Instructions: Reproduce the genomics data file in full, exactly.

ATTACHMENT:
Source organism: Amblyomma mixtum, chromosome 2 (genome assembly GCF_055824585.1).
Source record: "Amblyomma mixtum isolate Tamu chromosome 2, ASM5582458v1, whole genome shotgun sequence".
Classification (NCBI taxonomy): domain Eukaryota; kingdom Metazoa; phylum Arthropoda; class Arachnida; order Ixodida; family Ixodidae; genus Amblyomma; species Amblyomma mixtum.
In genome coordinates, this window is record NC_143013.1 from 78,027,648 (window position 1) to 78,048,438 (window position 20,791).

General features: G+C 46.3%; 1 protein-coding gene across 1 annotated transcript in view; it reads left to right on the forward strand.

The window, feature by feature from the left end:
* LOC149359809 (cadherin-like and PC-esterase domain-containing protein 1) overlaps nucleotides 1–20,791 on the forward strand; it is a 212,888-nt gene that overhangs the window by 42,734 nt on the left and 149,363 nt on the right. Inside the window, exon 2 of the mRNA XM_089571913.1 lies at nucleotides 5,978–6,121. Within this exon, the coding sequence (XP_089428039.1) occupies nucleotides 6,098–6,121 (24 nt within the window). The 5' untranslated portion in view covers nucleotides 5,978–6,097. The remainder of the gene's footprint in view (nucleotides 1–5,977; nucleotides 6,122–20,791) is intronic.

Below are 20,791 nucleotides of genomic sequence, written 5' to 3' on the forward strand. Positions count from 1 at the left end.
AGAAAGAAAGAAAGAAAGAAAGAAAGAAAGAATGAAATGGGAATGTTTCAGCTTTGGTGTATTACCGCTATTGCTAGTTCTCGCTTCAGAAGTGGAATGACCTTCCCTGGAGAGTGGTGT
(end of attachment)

Source organism: Amblyomma mixtum, chromosome 2 (genome assembly GCF_055824585.1).
Source record: "Amblyomma mixtum isolate Tamu chromosome 2, ASM5582458v1, whole genome shotgun sequence".
Classification (NCBI taxonomy): domain Eukaryota; kingdom Metazoa; phylum Arthropoda; class Arachnida; order Ixodida; family Ixodidae; genus Amblyomma; species Amblyomma mixtum.
In genome coordinates, this window is record NC_143013.1 from 78,027,648 (window position 1) to 78,048,438 (window position 20,791).

General features: G+C 46.3%; 1 protein-coding gene across 1 annotated transcript in view; it reads left to right on the forward strand.

The window, feature by feature from the left end:
* LOC149359809 (cadherin-like and PC-esterase domain-containing protein 1) overlaps nucleotides 1–20,791 on the forward strand; it is a 212,888-nt gene that overhangs the window by 42,734 nt on the left and 149,363 nt on the right. Inside the window, exon 2 of the mRNA XM_089571913.1 lies at nucleotides 5,978–6,121. Within this exon, the coding sequence (XP_089428039.1) occupies nucleotides 6,098–6,121 (24 nt within the window). The 5' untranslated portion in view covers nucleotides 5,978–6,097. The remainder of the gene's footprint in view (nucleotides 1–5,977; nucleotides 6,122–20,791) is intronic.

Below are 20,791 nucleotides of genomic sequence, written 5' to 3' on the forward strand. Positions count from 1 at the left end.
AGAAAGAAAGAAAGAAAGAAAGAAAGAAAGAATGAAATGGGAATGTTTCAGCTTTGGTGTATTACCGCTATTGCTAGTTCTCGCTTCAGAAGTGGAATGACCTTCCCTGGAGAGTGGTGT